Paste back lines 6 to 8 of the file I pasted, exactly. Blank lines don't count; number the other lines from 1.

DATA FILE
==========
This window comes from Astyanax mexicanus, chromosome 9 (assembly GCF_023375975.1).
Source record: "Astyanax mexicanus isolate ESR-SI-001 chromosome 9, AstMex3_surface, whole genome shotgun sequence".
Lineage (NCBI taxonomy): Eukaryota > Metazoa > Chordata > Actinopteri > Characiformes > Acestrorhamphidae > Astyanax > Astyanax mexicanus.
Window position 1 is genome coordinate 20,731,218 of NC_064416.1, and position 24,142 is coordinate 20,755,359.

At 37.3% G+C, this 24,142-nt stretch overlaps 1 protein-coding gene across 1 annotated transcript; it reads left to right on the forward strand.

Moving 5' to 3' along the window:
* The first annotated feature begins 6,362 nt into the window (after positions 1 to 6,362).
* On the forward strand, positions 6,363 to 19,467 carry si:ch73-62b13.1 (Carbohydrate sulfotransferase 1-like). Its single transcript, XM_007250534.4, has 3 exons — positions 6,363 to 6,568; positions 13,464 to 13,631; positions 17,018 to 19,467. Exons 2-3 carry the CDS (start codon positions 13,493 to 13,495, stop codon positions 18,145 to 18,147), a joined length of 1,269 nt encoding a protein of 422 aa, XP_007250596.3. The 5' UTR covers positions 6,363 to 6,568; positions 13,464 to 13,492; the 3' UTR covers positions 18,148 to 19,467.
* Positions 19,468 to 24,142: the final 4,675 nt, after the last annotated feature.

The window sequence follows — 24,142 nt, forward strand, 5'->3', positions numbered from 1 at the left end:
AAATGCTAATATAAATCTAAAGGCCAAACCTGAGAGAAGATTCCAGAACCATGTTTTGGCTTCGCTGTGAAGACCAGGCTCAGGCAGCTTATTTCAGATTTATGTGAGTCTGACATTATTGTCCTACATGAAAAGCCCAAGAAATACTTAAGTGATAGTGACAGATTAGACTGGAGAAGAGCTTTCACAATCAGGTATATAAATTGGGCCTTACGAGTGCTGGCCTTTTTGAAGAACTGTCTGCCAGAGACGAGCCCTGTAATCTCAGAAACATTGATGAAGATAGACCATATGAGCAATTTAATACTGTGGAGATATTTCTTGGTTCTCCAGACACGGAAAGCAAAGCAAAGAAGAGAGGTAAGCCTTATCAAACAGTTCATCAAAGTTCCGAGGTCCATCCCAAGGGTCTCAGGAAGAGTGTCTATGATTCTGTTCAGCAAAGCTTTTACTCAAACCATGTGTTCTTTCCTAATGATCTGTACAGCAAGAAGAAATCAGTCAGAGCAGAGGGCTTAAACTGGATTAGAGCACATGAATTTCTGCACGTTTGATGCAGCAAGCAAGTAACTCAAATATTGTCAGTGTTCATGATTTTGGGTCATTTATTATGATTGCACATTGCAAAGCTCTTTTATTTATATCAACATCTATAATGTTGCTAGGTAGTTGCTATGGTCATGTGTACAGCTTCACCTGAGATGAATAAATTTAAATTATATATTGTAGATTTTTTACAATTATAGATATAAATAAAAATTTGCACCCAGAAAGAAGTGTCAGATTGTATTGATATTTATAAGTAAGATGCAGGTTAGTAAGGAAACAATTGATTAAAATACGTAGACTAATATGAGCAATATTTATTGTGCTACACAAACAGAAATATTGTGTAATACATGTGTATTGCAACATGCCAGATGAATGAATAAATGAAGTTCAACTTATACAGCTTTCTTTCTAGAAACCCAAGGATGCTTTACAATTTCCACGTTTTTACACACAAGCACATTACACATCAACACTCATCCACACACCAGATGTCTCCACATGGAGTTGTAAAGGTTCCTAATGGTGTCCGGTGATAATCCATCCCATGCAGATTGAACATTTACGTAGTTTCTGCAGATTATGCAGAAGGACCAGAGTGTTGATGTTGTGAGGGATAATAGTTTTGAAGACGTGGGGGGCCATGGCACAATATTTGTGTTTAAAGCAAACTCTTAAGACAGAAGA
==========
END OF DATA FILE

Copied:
Moving 5' to 3' along the window:
* The first annotated feature begins 6,362 nt into the window (after positions 1 to 6,362).
* On the forward strand, positions 6,363 to 19,467 carry si:ch73-62b13.1 (Carbohydrate sulfotransferase 1-like). Its single transcript, XM_007250534.4, has 3 exons — positions 6,363 to 6,568; positions 13,464 to 13,631; positions 17,018 to 19,467. Exons 2-3 carry the CDS (start codon positions 13,493 to 13,495, stop codon positions 18,145 to 18,147), a joined length of 1,269 nt encoding a protein of 422 aa, XP_007250596.3. The 5' UTR covers positions 6,363 to 6,568; positions 13,464 to 13,492; the 3' UTR covers positions 18,148 to 19,467.